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An excerpt from www.HouseOfNames.com archives copyright 2000 - 2016

One of the most common classes of Scottish surnames is the patronymic surname, which arose out of the vernacular and religious naming traditions. The vernacular or regional naming tradition is the oldest and most pervasive type of patronymic surname. According to this custom, names were originally composed of vocabulary elements from the local language. Patronymic surnames of this type were usually derived from the personal name of the original bearer's father. The surname Adair is derived from the given name Edgar, which means prosperity.


The surname Adair was first found in Galloway (Gaelic: Gall-ghaidhealaibh), an area of southwestern Scotland, now part of the Council Area of Dumfries and Galloway, that formerly consisted of the counties of Wigtown (West Galloway) and Kirkcudbright (East Galloway). Tradition has it that the foundation of the family of Adair of Dunskey and Kinhilt originated from a fugitive son of Fitzgerald, Earl Desmond of Adair in Ireland. Desmond was descended from Otto Geraldino, a Norman noble who accompanied William, Duke of Normandy into England in 1066. He also accompanied Strongbow into Ireland in 1172, and became Earl of Desmond. He settled in Kirkcudbright and Wigtown.

Scottish surnames are distinguished by a multitude of spelling variations because, over the centuries, the names were frequently translated into and from Gaelic. Furthermore, the spelling of surnames was rarely consistent because medieval scribes and church officials recorded names as they sounded, rather than adhering to any specific spelling rules. The different versions of a surname, such as the inclusion of the patronymic prefix "Mac", frequently indicated a religious or Clan affiliation or even a division of the family. Moreover, a large number of foreign names were brought into Scotland, accelerating accentuating the alterations to various surnames. The name Adair has also been spelled Adair, Odeir, Edzear, Edgar, Adare and others.


This web page shows only a small excerpt of our Adair research. Another 47 words (3 lines of text) covering the years 1655, 1722, 1688, 1614, 1625, 1694, 1641, 1622, 1630, 1630, 1640, 1641, 1647 and are included under the topic Early Adair History in all our PDF Extended History products.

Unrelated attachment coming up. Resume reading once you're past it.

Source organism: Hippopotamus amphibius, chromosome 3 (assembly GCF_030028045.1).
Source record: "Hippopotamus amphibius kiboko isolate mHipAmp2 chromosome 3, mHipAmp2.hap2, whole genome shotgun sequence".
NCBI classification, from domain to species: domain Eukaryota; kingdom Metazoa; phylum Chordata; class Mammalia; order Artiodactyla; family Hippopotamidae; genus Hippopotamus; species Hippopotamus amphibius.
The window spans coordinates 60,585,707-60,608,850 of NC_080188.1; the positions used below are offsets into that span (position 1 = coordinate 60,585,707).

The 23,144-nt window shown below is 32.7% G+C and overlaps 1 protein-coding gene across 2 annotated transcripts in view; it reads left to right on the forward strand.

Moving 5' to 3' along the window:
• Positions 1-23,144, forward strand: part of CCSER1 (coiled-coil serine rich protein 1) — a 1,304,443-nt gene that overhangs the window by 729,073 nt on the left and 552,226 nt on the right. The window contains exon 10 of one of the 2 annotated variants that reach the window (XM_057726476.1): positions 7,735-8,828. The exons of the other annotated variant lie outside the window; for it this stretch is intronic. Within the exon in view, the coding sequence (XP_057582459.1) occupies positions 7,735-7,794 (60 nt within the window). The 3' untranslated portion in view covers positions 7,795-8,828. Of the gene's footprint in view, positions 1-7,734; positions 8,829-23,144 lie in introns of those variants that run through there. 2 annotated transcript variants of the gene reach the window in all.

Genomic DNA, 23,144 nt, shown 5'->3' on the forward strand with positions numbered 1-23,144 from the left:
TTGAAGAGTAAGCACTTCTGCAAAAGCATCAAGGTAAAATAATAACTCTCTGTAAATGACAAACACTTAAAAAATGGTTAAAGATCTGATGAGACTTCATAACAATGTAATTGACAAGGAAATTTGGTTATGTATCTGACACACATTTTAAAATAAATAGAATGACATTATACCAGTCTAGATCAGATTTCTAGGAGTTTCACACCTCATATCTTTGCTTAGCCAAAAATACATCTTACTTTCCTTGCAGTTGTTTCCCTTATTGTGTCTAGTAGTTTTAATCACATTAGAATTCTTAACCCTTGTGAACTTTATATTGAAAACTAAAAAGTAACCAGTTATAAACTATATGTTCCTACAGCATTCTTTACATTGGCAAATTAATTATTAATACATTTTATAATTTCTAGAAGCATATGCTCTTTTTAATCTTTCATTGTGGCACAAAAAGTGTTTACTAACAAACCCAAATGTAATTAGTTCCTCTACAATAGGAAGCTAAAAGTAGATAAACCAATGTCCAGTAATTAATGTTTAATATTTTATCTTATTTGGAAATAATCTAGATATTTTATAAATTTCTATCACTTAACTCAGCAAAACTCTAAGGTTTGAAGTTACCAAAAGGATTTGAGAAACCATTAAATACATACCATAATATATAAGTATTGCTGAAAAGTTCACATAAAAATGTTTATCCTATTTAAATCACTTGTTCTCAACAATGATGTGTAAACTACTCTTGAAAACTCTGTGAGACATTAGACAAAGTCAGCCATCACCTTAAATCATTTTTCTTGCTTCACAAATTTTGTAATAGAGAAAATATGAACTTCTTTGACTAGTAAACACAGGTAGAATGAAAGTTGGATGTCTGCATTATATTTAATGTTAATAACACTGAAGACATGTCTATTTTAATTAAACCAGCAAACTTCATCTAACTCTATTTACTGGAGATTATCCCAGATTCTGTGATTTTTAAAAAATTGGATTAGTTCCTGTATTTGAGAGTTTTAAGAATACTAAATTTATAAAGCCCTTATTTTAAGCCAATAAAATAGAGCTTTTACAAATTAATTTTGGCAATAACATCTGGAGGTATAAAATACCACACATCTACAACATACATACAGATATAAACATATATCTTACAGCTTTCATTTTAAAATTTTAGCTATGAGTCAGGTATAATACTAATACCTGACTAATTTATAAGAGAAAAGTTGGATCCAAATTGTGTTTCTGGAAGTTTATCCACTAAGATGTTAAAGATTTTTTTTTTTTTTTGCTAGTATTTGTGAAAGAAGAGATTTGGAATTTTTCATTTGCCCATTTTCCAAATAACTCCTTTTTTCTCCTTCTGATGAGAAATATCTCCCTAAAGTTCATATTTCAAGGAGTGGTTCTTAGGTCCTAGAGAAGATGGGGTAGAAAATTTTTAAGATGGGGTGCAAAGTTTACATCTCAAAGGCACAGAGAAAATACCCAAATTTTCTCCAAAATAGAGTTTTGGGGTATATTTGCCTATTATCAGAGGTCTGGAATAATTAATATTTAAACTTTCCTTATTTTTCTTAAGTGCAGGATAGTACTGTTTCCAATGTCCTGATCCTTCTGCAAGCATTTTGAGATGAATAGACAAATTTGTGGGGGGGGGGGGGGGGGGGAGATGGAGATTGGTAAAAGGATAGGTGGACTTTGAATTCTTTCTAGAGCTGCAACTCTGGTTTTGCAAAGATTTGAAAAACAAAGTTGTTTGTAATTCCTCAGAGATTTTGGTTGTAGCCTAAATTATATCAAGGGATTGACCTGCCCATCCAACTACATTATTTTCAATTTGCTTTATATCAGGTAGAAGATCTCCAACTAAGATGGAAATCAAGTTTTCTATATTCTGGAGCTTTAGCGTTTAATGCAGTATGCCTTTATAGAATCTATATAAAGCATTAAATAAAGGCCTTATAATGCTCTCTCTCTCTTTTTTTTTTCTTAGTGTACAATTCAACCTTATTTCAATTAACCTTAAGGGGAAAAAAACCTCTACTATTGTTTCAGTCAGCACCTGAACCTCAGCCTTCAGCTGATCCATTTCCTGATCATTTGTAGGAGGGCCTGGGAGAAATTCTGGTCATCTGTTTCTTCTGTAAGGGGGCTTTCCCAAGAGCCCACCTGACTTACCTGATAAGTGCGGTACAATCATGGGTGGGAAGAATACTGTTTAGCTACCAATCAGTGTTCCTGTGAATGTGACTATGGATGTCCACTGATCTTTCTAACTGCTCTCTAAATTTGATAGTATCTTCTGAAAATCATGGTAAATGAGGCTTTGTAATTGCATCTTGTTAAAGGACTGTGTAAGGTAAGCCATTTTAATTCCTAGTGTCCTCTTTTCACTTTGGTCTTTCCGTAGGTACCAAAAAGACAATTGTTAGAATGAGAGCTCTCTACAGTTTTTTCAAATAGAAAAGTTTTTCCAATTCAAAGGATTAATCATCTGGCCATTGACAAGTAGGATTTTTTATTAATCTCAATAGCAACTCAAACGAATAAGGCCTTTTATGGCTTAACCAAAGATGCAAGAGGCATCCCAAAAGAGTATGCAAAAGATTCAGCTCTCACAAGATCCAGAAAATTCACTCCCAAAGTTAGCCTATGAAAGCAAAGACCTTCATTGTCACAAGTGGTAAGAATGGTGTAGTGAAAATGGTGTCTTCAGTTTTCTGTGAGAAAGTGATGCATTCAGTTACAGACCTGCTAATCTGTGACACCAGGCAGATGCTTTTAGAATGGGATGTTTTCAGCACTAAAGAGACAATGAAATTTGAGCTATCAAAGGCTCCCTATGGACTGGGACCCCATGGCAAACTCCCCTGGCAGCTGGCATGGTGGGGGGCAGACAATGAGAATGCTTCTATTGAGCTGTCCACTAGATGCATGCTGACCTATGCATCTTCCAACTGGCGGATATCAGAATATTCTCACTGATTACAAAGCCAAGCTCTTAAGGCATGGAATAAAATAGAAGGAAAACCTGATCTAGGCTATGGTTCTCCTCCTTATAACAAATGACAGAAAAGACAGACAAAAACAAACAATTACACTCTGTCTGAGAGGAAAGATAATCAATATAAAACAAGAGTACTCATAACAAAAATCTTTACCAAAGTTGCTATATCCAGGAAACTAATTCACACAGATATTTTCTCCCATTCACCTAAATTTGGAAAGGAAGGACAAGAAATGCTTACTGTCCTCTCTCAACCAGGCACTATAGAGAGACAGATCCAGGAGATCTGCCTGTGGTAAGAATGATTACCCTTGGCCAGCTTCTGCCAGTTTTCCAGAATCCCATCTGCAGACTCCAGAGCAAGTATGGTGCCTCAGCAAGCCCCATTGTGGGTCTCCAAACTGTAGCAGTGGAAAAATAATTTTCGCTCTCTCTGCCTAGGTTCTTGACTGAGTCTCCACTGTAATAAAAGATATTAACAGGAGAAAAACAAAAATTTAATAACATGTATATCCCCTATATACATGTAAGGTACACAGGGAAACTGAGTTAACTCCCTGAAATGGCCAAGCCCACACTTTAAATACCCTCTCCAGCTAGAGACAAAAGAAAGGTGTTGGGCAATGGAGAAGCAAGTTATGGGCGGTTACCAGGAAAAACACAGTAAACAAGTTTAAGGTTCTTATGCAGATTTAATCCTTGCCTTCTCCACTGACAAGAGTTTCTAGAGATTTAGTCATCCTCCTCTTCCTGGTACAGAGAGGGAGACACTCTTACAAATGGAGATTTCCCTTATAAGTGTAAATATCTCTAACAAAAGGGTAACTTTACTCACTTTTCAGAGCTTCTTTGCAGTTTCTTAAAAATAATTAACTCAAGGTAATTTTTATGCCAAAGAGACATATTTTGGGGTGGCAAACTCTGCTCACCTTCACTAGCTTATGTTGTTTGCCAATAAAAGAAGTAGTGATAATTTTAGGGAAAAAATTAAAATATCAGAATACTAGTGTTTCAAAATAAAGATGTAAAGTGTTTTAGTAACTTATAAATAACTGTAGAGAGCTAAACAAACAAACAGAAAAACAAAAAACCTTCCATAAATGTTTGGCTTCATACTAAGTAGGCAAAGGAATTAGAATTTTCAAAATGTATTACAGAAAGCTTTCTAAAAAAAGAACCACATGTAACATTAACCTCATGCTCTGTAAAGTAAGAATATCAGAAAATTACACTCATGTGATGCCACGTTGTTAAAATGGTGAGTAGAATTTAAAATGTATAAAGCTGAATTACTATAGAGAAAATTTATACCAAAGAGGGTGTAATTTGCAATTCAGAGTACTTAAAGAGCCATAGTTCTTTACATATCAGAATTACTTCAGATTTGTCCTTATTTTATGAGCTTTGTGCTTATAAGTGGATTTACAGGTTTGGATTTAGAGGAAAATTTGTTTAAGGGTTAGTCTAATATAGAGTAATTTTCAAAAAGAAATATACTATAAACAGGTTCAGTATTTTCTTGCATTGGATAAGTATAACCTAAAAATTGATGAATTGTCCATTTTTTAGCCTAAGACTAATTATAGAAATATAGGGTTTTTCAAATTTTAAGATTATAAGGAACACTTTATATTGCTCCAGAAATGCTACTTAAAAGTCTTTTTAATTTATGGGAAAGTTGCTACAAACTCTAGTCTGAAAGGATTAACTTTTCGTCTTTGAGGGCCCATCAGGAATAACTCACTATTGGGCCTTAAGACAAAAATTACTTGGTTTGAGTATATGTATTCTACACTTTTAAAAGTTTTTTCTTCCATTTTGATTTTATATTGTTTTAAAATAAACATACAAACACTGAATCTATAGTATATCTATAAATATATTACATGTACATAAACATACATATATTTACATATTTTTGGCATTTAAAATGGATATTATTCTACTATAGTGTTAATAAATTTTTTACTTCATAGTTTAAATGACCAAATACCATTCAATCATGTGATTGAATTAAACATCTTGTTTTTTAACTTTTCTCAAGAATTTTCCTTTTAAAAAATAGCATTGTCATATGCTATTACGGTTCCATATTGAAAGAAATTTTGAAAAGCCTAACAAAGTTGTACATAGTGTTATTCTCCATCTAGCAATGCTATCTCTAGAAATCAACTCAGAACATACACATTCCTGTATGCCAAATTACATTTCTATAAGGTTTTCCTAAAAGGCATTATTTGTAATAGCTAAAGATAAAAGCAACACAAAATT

Another 45 words (3 lines of text) are included under the topic Early Adair Notables in all our PDF Extended History products.


Some of the Adair family moved to Ireland, but this topic is not covered in this excerpt. Another 305 words (22 lines of text) about their life in Ireland is included in all our PDF Extended History products.


Some of the first immigrants to cross the Atlantic and come to North America carried the name Adair, or a variant listed above:

Adair Settlers in United States in the 18th Century

  • Thomas Adair, who arrived in Pennsylvania in 1730
  • William Adair, who landed in America in 1754
  • James Adair settled in Pennsylvania in 1771
  • Ann Adair settled in New York State, in 1774
  • Agnes Adair, aged 25, landed in New York in 1774

Adair Settlers in United States in the 19th Century

  • Edward Adair, who landed in Charleston, South Carolina in 1807
  • Wm Adair, who arrived in Philadelphia, Pennsylvania in 1816
  • A Adair, who arrived in New York, NY in 1816
  • Mr. Adair, who landed in Mobile, Ala in 1822
  • Hon John Adair, who arrived in Tennessee in 1827

Adair Settlers in United States in the 20th Century

  • Henderson Adair, who arrived in Arkansas in 1902

Adair Settlers in Canada in the 18th Century

Adair Settlers in Canada in the 19th Century

  • Alexander Adair, aged 40, a labourer, arrived in Saint John, NB aboard the ship "Cupid" in 1834